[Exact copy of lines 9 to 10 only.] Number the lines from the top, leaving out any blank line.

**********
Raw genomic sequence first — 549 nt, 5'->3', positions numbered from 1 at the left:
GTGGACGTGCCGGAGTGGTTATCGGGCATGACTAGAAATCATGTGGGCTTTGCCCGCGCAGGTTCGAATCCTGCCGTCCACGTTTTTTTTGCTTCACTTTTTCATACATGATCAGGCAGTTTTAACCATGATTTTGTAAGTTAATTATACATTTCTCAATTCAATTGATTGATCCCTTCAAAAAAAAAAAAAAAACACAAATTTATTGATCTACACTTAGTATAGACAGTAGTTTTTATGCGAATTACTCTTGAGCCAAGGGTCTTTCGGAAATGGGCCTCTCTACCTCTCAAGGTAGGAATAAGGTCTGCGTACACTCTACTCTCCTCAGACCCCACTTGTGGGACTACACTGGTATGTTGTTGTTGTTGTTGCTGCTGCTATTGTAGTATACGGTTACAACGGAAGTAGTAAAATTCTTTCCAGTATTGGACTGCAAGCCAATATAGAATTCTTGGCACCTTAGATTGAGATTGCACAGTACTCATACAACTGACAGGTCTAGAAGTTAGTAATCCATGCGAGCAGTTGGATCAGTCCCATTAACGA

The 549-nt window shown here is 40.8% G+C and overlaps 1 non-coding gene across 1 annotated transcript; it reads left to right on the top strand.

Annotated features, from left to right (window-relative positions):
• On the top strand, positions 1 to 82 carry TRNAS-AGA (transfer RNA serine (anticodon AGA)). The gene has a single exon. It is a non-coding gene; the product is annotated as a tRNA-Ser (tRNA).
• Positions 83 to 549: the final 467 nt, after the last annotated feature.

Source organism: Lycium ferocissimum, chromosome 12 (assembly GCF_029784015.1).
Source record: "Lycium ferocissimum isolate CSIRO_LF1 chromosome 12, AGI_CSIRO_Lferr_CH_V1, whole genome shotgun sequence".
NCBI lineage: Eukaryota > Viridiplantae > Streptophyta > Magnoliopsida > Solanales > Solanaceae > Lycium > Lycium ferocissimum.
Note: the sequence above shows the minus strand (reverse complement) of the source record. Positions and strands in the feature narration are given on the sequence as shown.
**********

NCBI lineage: Eukaryota > Viridiplantae > Streptophyta > Magnoliopsida > Solanales > Solanaceae > Lycium > Lycium ferocissimum.
Note: the sequence above shows the minus strand (reverse complement) of the source record. Positions and strands in the feature narration are given on the sequence as shown.